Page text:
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Hoffmann, R. A wiki for the life sciences where authorship matters. Nature Genetics (2008)

New beta -lactamase inhibitory protein (BLIP-I) from Streptomyces exfoliatus SMF19 and its roles on the morphological differentiation.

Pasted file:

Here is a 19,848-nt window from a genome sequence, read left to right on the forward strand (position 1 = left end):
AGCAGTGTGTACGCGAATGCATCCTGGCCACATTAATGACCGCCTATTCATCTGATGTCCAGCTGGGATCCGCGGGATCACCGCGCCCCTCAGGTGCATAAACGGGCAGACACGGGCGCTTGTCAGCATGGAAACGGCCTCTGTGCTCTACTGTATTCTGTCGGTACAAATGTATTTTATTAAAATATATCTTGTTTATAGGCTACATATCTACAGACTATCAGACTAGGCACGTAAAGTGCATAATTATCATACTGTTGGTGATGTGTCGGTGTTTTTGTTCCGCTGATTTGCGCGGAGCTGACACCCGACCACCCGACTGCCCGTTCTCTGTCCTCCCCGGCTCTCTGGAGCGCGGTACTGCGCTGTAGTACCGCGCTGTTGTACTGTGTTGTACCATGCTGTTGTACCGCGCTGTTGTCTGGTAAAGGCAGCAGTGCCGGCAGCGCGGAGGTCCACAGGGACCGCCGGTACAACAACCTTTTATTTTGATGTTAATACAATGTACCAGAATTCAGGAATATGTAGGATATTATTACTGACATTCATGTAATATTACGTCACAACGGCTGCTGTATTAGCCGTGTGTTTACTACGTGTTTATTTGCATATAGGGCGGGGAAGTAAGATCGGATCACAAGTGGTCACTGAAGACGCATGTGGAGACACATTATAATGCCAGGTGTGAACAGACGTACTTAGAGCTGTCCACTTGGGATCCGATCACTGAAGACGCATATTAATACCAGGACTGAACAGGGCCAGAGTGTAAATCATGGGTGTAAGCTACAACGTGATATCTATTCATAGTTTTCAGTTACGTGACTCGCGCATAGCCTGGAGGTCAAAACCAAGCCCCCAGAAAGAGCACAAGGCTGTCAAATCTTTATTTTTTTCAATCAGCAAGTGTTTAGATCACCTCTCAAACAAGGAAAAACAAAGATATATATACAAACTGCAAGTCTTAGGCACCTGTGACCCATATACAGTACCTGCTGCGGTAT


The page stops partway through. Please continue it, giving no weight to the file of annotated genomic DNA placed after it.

A new beta-lactamase inhibitory protein (BLIP-I) from Streptomyces exfoliatus SMF19 was purified and characterized. The molecular mass of BLIP-I was estimated to be 17.5 kDa by gel filtration fast protein liquid chromatography. The N-terminal sequence was NH(2)-Asn-Ser-Gly-Phe-Ser-Ala-Glu-Lys-Tyr-Glu-Gln-Ile-Gln-Phe-Gly. BLIP-I inhibited Bacto(R) Penase (Difco), and plasmid encoded TEM-1 beta-lactamase, whereas it did not inhibit Enterobacter cloacae beta-lactamases. The K(i) value of BLIP-I against TEM-1 beta-lactamase was determined to be 0.047 nm. The gene (bliA) encoding BLIP-I protein was identified by screening a genomic library using an oligonucleotide probe with a sequence based on the N-terminal sequence of BLIP-I. Analysis of the nucleotide sequence revealed that the gene was 558 base pairs in length and encoded a mature protein of 157 amino acid residues preceded by a 29-amino acid signal sequence. Pairwise comparison of the deduced amino acid sequence showed 38% identity with BLIP of Streptomyces clavuligerus. Furthermore, the 49th amino acid residue of BLIP-I was identical to Asp-49 of BLIP that was characterized to be an important residue for the inhibitory activity of BLIP. A modified BLIP-I in which Asp-49 was replaced by alanine (D49A) was obtained by site-directed mutagenesis. The inhibitory activities of recombinant (r) BLIP-I and its D49A mutant derivative, expressed in Escherichia coli, were compared. The K(i) value of rBLIP-I against TEM-1 beta-lactamase was similar to that of wild-type BLIP-I, but the D49A mutation increased the K(i) of rBLIP-I inhibition approximately 200-fold. A disruption mutant of the bliA gene in S. exfoliatus SMF19 was obtained by replacing the wild-type bliA gene with a copy inactivated by inserting a hygromycin resistance gene. The disruption mutant showed a bald phenotype, indicating that the bliA gene plays a role in morphological differentiation.[1]


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